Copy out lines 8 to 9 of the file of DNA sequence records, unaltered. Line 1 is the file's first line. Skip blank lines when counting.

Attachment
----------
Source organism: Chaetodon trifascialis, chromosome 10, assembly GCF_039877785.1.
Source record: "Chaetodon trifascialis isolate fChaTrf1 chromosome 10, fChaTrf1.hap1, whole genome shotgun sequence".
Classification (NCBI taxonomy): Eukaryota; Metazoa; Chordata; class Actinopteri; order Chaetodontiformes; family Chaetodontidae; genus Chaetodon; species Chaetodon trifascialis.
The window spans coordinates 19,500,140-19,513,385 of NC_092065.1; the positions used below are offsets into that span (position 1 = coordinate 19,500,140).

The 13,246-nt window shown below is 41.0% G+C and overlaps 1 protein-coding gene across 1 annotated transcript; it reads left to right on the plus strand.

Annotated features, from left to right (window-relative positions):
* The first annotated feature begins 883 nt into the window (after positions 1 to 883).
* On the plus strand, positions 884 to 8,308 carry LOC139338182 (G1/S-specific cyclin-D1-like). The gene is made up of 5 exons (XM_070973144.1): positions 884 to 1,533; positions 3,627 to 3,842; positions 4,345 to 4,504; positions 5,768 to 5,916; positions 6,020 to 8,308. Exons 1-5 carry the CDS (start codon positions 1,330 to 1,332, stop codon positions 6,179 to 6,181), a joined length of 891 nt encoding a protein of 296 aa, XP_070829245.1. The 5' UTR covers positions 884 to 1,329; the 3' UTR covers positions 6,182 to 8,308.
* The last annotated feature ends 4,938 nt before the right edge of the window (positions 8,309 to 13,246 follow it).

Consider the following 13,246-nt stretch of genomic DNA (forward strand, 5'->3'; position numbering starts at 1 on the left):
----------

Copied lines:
* On the plus strand, positions 884 to 8,308 carry LOC139338182 (G1/S-specific cyclin-D1-like). The gene is made up of 5 exons (XM_070973144.1): positions 884 to 1,533; positions 3,627 to 3,842; positions 4,345 to 4,504; positions 5,768 to 5,916; positions 6,020 to 8,308. Exons 1-5 carry the CDS (start codon positions 1,330 to 1,332, stop codon positions 6,179 to 6,181), a joined length of 891 nt encoding a protein of 296 aa, XP_070829245.1. The 5' UTR covers positions 884 to 1,329; the 3' UTR covers positions 6,182 to 8,308.
* The last annotated feature ends 4,938 nt before the right edge of the window (positions 8,309 to 13,246 follow it).